South Korea Says North is Willing to Discuss Giving Up Nuclear Weapons

The North Korean leader, Kim Jong-un, center, meeting in Pyongyang, the capital, on Monday, with South Korean envoys.
North Korean Central News Agency, via European Pressphoto Agency

North Korea’s leader, Kim Jong-un, has told South Korean envoys that he is willing to begin negotiations with the United States on abandoning its nuclear weapons and that it would suspend all nuclear and missile tests while engaged in such talks, South Korean officials said on Tuesday.

President Trump reacted with guarded optimism to the news, which potentially represented a major defusing of one of the world’s most tense confrontations.

During the envoys’ two-day visit to Pyongyang, the North’s capital, which ended on Tuesday, the two Koreas also agreed to hold a summit meeting between Mr. Kim and President Moon Jae-in of South Korea on the countries’ border in late April, Mr. Moon’s office said in a statement.

“The North Korean side clearly stated its willingness to denuclearize,” the statement said. “It made it clear that it would have no reason to keep nuclear weapons if the military threat to the North was eliminated and its security guaranteed.”

If the statement is corroborated by North Korea, it would be the first time Mr. Kim has indicated that his government is willing to discuss giving up nuclear weapons in return for security guarantees from the United States. Until now, North Korea has said its nuclear weapons were not for bargaining away.

“The North expressed its willingness to hold a heartfelt dialogue with the United States on the issues of denuclearization and normalizing relations with the United States,” the statement said. “It made it clear that while dialogue is continuing, it will not attempt any strategic provocations, such as nuclear and ballistic missile tests.”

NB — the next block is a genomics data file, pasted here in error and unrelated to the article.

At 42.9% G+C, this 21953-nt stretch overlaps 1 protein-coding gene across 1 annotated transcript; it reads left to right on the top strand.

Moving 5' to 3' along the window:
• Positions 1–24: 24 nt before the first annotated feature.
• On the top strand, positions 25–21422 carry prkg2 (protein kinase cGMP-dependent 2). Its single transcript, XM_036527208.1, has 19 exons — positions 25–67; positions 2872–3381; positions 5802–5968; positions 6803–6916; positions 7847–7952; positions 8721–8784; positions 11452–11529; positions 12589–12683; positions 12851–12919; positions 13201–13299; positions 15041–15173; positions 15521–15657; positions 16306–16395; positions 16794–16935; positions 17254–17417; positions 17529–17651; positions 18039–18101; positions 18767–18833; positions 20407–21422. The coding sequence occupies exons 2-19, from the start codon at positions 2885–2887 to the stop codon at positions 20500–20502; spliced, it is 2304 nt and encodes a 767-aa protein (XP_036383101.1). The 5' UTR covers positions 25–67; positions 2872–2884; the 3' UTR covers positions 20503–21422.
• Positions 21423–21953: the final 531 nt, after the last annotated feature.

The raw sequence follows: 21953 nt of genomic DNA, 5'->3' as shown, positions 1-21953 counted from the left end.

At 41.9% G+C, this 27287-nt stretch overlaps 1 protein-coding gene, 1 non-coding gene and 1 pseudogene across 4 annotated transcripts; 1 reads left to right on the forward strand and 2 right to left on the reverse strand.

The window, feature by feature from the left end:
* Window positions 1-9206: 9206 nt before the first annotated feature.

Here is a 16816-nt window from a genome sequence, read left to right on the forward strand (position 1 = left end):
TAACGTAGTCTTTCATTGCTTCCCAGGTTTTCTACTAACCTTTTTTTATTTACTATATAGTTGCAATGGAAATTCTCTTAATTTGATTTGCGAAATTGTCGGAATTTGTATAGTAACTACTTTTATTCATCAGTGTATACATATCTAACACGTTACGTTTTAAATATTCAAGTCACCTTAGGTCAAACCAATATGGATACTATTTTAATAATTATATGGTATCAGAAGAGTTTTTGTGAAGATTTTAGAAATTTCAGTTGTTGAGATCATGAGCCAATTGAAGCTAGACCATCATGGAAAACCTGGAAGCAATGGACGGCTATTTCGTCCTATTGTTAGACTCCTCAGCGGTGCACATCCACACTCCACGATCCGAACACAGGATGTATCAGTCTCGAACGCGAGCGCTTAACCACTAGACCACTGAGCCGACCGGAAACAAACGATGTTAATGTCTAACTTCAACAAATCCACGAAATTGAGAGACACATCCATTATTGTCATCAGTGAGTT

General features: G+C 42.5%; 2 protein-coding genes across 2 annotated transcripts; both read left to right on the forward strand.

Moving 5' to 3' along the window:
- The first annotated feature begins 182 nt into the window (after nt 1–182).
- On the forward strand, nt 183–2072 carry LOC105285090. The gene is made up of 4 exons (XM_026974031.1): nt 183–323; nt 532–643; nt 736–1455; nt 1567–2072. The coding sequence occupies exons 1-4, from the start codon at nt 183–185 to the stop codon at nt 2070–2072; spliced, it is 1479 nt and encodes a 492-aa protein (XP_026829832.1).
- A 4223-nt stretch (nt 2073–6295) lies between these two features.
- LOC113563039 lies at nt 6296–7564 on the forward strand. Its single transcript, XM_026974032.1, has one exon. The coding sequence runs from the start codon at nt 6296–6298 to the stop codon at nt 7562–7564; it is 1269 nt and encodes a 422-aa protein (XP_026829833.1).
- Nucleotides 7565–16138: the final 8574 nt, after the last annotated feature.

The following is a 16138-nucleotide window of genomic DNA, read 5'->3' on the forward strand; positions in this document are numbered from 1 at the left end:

On Twitter, Mr. Trump, who has veered from bellicose threats against Mr. Kim to offers to sit down with him, welcomed what he called “possible progress” with the North. “For the first time in many years, a serious effort is being made by all parties concerned,” Mr. Trump said. “The World is watching and waiting! May be false hope, but the U.S. is ready to go hard in either direction!”

The cautious American reaction partly reflected a history of suspicion toward the motives of North Korea, which has remained an enemy of the United States since the 1950-53 Korean War.

A pattern of what American officials have described as North Korean duplicity in previous talks has repeated itself, with modest variations, during the Clinton, George W. Bush, and Obama administrations. In January 2009, Defense Secretary Robert M. Gates, who had served under both Mr. Bush and Mr. Obama, summarized the American skepticism about North Korea with an oft-repeated line: “I’m tired of buying the same horse twice.”

The South Korean statement said the two Koreas would begin working-level discussions to prepare for the summit meeting, to be held in the Peace House, a South Korean building in Panmunjom, the so-called truce village that straddles the border. Before Mr. Kim and Mr. Moon meet, the countries will install, for the first time, a hotline by which the leaders can talk on the phone directly, the statement said.

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SOURCE: NY Times, Choe Sang-Hun and Mark Landler